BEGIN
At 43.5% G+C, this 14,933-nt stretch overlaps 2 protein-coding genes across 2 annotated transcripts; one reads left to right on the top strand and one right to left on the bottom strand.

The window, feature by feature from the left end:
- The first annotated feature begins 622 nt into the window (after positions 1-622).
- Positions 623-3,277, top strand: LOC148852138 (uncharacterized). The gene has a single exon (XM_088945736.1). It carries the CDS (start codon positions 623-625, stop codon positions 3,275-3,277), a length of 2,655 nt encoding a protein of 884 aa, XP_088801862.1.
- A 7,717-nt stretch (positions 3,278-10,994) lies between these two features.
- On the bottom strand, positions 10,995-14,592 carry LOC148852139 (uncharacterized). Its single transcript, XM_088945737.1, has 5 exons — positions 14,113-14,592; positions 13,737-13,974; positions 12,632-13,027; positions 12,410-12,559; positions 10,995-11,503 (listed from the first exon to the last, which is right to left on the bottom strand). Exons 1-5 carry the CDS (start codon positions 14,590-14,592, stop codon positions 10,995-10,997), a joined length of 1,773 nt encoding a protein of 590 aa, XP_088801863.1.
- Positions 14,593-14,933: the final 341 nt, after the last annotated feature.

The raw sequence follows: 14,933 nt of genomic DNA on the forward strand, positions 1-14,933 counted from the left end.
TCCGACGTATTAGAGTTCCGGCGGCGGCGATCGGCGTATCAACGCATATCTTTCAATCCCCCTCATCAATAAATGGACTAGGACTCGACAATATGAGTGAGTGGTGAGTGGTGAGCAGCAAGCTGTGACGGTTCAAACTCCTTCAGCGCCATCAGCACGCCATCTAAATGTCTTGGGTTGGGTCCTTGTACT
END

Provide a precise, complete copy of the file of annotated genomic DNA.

At 43.5% G+C, this 14,933-nt stretch overlaps 2 protein-coding genes across 2 annotated transcripts; one reads left to right on the top strand and one right to left on the bottom strand.

The window, feature by feature from the left end:
- The first annotated feature begins 622 nt into the window (after positions 1-622).
- Positions 623-3,277, top strand: LOC148852138 (uncharacterized). The gene has a single exon (XM_088945736.1). It carries the CDS (start codon positions 623-625, stop codon positions 3,275-3,277), a length of 2,655 nt encoding a protein of 884 aa, XP_088801862.1.
- A 7,717-nt stretch (positions 3,278-10,994) lies between these two features.
- On the bottom strand, positions 10,995-14,592 carry LOC148852139 (uncharacterized). Its single transcript, XM_088945737.1, has 5 exons — positions 14,113-14,592; positions 13,737-13,974; positions 12,632-13,027; positions 12,410-12,559; positions 10,995-11,503 (listed from the first exon to the last, which is right to left on the bottom strand). Exons 1-5 carry the CDS (start codon positions 14,590-14,592, stop codon positions 10,995-10,997), a joined length of 1,773 nt encoding a protein of 590 aa, XP_088801863.1.
- Positions 14,593-14,933: the final 341 nt, after the last annotated feature.

The raw sequence follows: 14,933 nt of genomic DNA on the forward strand, positions 1-14,933 counted from the left end.
TCCGACGTATTAGAGTTCCGGCGGCGGCGATCGGCGTATCAACGCATATCTTTCAATCCCCCTCATCAATAAATGGACTAGGACTCGACAATATGAGTGAGTGGTGAGTGGTGAGCAGCAAGCTGTGACGGTTCAAACTCCTTCAGCGCCATCAGCACGCCATCTAAATGTCTTGGGTTGGGTCCTTGTACT